Bottom Line: Having a trained pharmacy workforce to manage the supply chain and safely dispense medicines is critical to ensuring timely access to quality pharmaceuticals and improving child health outcomes.This impact evaluation is designed to provide data on the effects of a novel pharmacy assistant program on pharmaceutical systems performance, and morbidity and mortality for the most common causes of death for children under five.The results of this study should contribute to policy decisions about whether and how to scale up the health systems strengthening workforce development program to have the greatest impact on the supply chain and health outcomes in Malawi.

View Article: PubMed Central - PubMed

Affiliation: Global Medicines Program, Department of Global Health, University of Washington, Harris Hydraulics Building, 1510 NE San Juan Road, Seattle 98195-7965, WA, USA. slubinga@uw.edu.

ABSTRACT

Background: Access to essential medicines is core to saving lives and improving health outcomes of people worldwide, particularly in the low- and middle-income countries. Having a trained pharmacy workforce to manage the supply chain and safely dispense medicines is critical to ensuring timely access to quality pharmaceuticals and improving child health outcomes.

Methods/design: This study measures the impact of an innovative pharmacy assistant training program in the low-income country of Malawi on access to medicines and health outcomes. We employ a cluster quasi-experimental design with pre-and post-samples and decision analytic modeling to examine access to and the use of medicines for malaria, pneumonia, and diarrhea for children less than 5 years of age. Two intervention districts, with newly trained and deployed pharmacy assistants, and two usual care comparison districts, matched on socio-economic, geographic, and health-care utilization indicators, were selected for the study. A baseline household survey was conducted in March 2014, prior to the deployment of pharmacy assistants to the intervention district health centers. Follow-up surveys are planned at 12- and 24-months post-deployment. In addition, interviews are planned with caregivers, and time-motion studies will be conducted with health-care providers at the health centers to estimate costs and resources use.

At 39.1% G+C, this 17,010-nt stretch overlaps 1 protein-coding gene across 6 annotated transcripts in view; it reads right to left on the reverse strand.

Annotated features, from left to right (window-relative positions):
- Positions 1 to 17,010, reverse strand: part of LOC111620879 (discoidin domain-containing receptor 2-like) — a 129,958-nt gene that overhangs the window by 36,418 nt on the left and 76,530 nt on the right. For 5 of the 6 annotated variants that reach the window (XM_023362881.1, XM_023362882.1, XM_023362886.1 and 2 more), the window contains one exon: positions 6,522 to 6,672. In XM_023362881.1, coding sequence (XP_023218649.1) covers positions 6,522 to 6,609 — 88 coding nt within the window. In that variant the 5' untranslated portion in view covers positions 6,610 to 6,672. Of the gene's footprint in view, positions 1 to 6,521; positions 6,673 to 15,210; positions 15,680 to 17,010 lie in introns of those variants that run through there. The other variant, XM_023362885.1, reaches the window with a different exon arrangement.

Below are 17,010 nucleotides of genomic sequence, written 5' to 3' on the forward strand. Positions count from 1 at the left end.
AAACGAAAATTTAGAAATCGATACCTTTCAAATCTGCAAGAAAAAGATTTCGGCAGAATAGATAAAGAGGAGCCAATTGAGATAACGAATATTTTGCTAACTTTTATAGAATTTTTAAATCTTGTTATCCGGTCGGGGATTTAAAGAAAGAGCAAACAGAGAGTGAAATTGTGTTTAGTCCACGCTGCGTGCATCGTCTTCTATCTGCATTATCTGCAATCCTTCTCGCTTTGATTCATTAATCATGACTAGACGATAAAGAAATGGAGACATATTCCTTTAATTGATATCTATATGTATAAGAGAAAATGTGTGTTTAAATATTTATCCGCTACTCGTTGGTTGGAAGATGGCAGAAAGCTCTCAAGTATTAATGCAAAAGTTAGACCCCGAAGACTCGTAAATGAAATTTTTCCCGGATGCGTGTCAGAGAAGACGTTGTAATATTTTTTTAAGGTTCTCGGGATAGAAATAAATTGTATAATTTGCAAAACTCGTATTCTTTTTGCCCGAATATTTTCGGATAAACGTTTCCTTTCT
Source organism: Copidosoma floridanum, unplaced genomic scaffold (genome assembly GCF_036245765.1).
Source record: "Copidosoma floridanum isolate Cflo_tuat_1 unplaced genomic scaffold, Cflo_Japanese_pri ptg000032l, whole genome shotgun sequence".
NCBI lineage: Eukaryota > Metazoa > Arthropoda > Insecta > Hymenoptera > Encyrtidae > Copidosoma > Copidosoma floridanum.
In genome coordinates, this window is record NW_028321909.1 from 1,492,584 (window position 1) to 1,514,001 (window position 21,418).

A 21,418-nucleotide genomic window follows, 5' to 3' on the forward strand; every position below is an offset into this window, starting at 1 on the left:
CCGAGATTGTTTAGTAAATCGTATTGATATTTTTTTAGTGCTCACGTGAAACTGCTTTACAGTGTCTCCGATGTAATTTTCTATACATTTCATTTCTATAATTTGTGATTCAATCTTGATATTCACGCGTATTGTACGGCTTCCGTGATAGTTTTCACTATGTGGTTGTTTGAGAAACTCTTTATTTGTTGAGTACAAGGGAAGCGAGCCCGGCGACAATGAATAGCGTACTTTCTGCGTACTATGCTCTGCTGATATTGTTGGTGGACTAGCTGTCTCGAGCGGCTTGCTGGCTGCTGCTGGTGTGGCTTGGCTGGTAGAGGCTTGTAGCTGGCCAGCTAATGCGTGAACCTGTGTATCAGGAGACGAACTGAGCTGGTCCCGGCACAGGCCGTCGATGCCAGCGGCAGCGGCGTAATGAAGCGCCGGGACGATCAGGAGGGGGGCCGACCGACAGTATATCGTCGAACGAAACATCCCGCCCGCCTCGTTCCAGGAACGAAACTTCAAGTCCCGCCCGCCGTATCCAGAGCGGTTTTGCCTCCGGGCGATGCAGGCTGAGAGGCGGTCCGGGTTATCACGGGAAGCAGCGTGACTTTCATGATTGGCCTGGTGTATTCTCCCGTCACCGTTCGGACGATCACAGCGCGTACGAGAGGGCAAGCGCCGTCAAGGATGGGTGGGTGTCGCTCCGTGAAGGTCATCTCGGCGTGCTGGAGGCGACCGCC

Discussion: This impact evaluation is designed to provide data on the effects of a novel pharmacy assistant program on pharmaceutical systems performance, and morbidity and mortality for the most common causes of death for children under five. The results of this study should contribute to policy decisions about whether and how to scale up the health systems strengthening workforce development program to have the greatest impact on the supply chain and health outcomes in Malawi.

Show MeSH
Related in: MedlinePlus